Dietrich Bonhoeffer’s book, The Cost of Discipleship, is widely considered a classic on the subject of faithful Christian living. The author’s reputation as one who stood according to his principles against monstrous evil, to the point of death, adds an immeasurable degree of gravitas to the work.
Those who read about Christian discipleship will immediately recognize this post’s title. This is not an accident. The subject of Thomas Brooks’ second device demands the connection.
“The second device that Satan has to draw the soul from holy duties, and to keep them off from religious services, is, By presenting to them the danger, the losses, and the sufferings which attend the performance of such and such religious services.”
For perspective, I asked several friends to provide their thoughts on how The Cost of Discipleship has influenced and shaped them personally. Here are just a few of their contributions.
“We live in the most eroticized and distracted age ever known to humanity. Right now we could easily empty our Christian bookstores of all their wares and stock about 20 good books on following Christ. This book would be one of them.” Christopher MacDonald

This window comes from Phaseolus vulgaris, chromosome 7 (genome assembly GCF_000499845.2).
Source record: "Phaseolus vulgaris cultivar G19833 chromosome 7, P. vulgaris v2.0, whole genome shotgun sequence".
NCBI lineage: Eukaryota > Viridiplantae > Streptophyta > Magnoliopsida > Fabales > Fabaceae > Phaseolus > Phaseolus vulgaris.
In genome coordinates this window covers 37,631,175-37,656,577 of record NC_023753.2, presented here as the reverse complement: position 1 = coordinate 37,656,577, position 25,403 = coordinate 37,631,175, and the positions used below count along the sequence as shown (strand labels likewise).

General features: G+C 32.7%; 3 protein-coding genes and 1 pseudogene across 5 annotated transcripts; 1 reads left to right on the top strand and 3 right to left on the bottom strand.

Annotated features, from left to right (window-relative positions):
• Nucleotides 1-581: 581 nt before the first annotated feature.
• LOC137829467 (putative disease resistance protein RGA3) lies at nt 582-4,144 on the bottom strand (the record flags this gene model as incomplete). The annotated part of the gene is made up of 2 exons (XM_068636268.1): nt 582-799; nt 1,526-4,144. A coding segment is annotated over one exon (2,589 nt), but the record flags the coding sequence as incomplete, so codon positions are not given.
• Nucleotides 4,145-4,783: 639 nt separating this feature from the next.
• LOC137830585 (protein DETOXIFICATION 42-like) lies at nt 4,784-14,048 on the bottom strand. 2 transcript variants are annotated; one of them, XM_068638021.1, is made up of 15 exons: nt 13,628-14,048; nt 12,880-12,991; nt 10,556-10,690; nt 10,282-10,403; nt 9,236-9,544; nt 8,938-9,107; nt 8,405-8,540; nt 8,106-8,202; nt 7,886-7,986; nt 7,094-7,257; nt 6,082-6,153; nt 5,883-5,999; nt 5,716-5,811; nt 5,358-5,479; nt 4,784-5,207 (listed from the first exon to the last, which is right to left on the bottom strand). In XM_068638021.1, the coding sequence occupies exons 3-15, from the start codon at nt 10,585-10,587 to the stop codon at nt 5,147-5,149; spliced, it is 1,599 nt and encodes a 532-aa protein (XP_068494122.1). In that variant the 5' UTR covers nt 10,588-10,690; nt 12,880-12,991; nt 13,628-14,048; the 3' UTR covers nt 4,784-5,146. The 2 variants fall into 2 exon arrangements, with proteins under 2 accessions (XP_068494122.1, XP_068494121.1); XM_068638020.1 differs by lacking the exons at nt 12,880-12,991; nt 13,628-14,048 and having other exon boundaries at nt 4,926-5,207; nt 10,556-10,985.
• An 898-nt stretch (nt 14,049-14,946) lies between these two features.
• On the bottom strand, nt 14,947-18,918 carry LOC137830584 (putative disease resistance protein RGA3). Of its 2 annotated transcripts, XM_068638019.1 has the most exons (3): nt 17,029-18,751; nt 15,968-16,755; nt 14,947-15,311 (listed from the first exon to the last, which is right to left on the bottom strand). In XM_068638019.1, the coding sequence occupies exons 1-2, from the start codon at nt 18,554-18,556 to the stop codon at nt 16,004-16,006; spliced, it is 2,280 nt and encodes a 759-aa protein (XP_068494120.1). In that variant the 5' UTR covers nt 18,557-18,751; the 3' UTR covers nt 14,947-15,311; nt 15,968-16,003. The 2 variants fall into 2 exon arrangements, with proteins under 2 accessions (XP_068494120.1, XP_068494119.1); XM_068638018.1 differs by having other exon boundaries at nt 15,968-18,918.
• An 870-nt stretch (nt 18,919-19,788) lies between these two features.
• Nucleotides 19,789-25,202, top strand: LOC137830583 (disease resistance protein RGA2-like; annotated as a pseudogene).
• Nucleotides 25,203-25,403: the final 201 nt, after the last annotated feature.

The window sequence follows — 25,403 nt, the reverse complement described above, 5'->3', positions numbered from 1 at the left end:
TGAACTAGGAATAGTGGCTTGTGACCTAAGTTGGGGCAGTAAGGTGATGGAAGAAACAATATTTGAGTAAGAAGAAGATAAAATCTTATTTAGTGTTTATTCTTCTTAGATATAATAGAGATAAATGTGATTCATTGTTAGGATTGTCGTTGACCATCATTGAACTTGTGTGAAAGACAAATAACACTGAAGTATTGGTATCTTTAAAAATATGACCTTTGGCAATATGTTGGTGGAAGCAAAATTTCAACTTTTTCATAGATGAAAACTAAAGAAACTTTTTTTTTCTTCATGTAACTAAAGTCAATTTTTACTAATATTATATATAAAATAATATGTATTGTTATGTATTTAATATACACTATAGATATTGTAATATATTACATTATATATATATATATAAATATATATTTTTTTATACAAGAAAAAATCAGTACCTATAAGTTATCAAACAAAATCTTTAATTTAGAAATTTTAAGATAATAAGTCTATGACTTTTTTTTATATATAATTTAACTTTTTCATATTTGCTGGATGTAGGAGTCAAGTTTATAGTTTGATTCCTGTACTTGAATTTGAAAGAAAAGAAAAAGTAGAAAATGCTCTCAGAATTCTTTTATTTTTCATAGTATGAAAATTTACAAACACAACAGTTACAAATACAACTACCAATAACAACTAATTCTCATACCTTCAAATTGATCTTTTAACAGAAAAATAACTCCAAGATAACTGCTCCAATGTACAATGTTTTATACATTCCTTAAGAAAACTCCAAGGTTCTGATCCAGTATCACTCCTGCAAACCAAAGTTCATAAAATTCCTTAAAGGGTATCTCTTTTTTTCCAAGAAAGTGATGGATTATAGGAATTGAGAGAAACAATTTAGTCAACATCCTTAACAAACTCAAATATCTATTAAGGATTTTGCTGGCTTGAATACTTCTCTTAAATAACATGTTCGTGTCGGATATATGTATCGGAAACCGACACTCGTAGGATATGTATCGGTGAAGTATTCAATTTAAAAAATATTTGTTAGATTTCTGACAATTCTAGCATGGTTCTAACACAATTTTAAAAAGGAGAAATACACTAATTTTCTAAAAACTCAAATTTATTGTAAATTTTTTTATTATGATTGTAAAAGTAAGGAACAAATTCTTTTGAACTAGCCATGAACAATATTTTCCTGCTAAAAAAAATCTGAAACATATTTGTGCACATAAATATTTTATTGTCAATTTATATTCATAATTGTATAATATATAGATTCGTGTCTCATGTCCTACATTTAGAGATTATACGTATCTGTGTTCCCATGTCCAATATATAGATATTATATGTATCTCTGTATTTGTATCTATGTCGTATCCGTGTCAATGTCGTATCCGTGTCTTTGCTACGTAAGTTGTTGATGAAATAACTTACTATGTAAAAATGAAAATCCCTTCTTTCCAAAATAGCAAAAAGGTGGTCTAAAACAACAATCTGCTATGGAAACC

“This book was eye-opening for me as a young adult, weaving together the ancient problems of sin and humanity with the example of Nazi Germany, and awakening me to the same dangers in American culture and everywhere else … Even if it costs me my reputation, freedom, or life. It’s a tough challenge knowing that any feeling, preference, idea, or idol I entertain which stands contrary to scripture must be put to death. And it’s a weighty reality that rejecting the idols of our society could cost me my life. But Bonhoeffer’s words and his own martyrdom prove that it’s a joy to do so in response to Christ’s grace.” Bucky Elliott, International Commission
“Few things have impacted me more than Bonhoeffer’s concept of cheap grace as grace without discipleship and grace without the cross. There is no human side to grace; it’s all of God. But there is a human response to grace. When God’s people fail to live through the grace of God, fail to follow the disciple’s path–the way of the cross–then grace is cheapened. It’s cheapened because we don’t recognize the eternal value of God’s grace in Christ at the cross or reduce discipleship to a series of check-boxes rather than communion with and obedience to the God from whom all grace flows.” Marty Duren, The Uncommontary Podcast
I don’t believe I should add much in the way of explanation for fear of diminishing the impact of my friends’ wonderful insights. I’ll simply direct us forward into Thomas Brooks’ remedies against Satan’s attempts to discourage us from devotion to Christ.
What do we do when tempted to avoid fellowship, discipleship, and the blessed means of grace due to fear of loss, pain, and suffering?